I quizzed my own mom and the friends who ventured into motherhood before I did. I absorbed parenting books and articles like a sponge. I signed up for classes on childbirth, breastfeeding and even baby-led weaning. My philosophy? The more I knew, the better.

Yet, despite my best efforts, I didn't know it all. Not by a long shot. Instead, my firstborn, my husband and I had to figure it out together—day by day, challenge by challenge, triumph by triumph.

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The funny thing is that although I wanted to know it all, the surprises—those moments that were unique to us—were what made that first year so beautiful.

Of course, my research provided a helpful outline as I graduated from never having changed a diaper to conquering the newborn haze, my return to work, the milestones and the challenges. But while I did need much of that tactical knowledge, I also learned the value of following my baby's lead and trusting my gut.

I realized the importance of advice from fellow mamas, too. I vividly remember a conversation with a friend who had her first child shortly before I welcomed mine. My friend, who had already returned to work after maternity leave, encouraged me to be patient when introducing a bottle and to help my son get comfortable with taking that bottle from someone else.

Yes, from a logistical standpoint, that's great advice for any working mama. But I also took an incredibly important point from this conversation: This was less about the act of bottle-feeding itself, and more about what it represented for my peace of mind when I was away from my son.

This fellow mama encouraged me to honor my emotions and give myself permission to do what was best for my family—and that really set the tone for my whole approach to parenting. Because honestly, that was just the first of many big transitions during that first year, and each of them came with their own set of mixed emotions.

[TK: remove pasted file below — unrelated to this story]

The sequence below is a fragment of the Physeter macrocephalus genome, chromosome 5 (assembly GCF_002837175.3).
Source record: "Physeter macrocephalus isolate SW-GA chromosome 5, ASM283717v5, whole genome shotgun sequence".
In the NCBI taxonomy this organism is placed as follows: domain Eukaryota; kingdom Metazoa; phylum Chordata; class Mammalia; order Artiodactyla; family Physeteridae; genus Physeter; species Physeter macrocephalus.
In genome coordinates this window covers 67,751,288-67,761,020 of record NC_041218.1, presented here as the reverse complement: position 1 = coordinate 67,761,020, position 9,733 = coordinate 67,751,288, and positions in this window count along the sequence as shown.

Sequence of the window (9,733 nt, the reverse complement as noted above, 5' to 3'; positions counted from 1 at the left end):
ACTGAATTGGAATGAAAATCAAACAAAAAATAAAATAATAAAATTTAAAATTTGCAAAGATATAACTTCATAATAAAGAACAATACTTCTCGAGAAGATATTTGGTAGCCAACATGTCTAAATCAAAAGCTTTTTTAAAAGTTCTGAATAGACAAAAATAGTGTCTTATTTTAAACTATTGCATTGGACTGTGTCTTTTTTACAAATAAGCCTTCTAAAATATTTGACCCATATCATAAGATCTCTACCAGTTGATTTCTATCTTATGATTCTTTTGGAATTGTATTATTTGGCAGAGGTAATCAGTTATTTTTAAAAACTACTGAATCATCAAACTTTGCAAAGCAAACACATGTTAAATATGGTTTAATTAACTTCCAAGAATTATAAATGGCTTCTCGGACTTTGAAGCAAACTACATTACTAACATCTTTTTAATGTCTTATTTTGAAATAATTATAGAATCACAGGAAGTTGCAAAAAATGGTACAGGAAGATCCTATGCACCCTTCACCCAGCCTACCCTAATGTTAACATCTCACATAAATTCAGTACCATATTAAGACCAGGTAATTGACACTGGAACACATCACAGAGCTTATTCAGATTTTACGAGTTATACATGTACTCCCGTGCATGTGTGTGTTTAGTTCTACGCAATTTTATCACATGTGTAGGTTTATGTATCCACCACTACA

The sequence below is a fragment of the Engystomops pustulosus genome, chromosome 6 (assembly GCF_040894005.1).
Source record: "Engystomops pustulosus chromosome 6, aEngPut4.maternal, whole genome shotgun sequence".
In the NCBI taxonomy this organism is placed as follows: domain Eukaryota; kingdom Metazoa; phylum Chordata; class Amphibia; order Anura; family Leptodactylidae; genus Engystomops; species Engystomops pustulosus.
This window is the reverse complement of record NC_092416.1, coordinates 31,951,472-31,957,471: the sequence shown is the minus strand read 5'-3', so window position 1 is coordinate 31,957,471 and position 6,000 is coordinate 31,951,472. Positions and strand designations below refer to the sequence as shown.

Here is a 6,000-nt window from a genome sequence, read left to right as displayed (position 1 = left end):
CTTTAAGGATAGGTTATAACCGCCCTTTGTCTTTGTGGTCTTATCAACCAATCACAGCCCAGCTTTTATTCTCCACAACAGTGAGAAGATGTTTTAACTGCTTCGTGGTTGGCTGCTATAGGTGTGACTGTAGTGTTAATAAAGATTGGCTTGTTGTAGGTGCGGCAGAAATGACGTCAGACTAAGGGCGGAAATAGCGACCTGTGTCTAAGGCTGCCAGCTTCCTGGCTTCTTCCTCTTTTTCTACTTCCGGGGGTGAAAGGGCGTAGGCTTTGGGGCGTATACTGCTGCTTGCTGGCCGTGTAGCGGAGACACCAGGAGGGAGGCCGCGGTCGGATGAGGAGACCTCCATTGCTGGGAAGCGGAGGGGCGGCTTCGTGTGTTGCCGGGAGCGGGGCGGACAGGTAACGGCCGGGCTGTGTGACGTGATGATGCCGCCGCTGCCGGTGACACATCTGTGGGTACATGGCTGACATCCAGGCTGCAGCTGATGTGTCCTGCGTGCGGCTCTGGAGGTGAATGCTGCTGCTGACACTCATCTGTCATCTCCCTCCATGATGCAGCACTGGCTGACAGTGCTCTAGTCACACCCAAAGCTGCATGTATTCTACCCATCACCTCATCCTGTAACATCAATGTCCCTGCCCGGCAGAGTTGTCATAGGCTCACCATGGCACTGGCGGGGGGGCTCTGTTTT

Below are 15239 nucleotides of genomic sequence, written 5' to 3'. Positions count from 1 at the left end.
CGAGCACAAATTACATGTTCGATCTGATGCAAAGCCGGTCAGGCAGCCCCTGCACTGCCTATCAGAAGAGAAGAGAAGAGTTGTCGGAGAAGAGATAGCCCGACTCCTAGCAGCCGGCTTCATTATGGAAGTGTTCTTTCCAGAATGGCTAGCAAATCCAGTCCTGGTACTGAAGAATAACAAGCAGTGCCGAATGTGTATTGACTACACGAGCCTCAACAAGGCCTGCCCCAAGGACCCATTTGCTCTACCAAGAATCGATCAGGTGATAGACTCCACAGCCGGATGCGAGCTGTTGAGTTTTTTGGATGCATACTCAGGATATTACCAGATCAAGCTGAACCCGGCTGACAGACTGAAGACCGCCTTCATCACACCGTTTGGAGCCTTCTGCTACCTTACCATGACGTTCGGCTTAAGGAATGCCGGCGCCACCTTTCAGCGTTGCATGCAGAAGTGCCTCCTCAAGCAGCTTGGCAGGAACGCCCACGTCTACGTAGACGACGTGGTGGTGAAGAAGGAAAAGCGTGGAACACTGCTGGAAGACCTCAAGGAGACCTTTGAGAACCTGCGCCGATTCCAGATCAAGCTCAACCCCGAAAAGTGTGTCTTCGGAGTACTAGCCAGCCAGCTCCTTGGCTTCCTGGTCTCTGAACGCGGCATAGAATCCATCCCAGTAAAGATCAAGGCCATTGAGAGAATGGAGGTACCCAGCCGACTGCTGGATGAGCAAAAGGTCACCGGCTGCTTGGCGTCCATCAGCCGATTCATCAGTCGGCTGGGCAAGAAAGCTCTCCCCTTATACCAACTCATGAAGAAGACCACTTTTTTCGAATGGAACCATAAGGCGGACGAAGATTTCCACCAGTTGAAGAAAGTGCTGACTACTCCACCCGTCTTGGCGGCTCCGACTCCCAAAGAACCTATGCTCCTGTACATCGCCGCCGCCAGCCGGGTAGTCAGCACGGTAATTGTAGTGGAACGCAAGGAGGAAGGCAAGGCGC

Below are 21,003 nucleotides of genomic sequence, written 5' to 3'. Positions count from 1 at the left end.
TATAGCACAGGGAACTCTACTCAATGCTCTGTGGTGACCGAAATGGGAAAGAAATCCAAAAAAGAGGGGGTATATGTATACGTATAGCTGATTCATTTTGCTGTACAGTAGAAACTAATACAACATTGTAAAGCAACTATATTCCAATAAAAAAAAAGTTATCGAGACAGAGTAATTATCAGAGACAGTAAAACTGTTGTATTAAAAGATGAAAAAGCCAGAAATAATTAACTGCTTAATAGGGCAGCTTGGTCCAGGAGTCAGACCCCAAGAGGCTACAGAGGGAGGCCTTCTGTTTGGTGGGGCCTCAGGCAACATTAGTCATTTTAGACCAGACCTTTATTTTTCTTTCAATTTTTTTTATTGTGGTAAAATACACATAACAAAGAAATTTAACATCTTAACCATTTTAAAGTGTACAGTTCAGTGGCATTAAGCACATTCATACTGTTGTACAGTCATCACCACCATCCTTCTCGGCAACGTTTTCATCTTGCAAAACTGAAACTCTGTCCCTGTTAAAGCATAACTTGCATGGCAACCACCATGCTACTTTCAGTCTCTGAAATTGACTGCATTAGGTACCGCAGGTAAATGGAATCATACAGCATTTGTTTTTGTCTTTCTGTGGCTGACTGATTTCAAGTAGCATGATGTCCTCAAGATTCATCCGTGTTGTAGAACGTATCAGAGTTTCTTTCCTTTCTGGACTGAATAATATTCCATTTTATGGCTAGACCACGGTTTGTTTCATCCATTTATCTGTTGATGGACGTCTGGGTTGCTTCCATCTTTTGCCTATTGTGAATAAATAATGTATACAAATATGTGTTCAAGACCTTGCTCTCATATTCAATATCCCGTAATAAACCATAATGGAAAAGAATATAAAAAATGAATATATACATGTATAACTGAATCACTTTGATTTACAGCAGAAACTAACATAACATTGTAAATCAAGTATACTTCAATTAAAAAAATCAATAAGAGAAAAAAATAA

I felt proud and also strangely nostalgic as my baby seamlessly graduated to a sippy bottle.

I felt my baby's teething pain along with him and also felt confident that we could get through it with the right tools.

I felt relieved as my baby learned to self-soothe by finding his own pacifier and also sad to realize how quickly he was becoming his own person.



As I look back on everything now, some four years and two more kids later, I can't remember the exact day my son crawled, the project I tackled on my first day back at work, or even what his first word was. (It's written somewhere in a baby book!)

But I do remember how I felt with each milestone: the joy, the overwhelming love, the anxiety, the exhaustion and the sense of wonder. That truly was the greatest gift of the first year… and nothing could have prepared me for all those feelings.

This article was sponsored by Dr. Brown's. Thank you for supporting the brands that support Motherly and mamas.

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My husband and I always talked about starting a family a few years after we were married so we could truly enjoy the “newlywed” phase. But that was over before it started. I was pregnant on our wedding day. Surprise!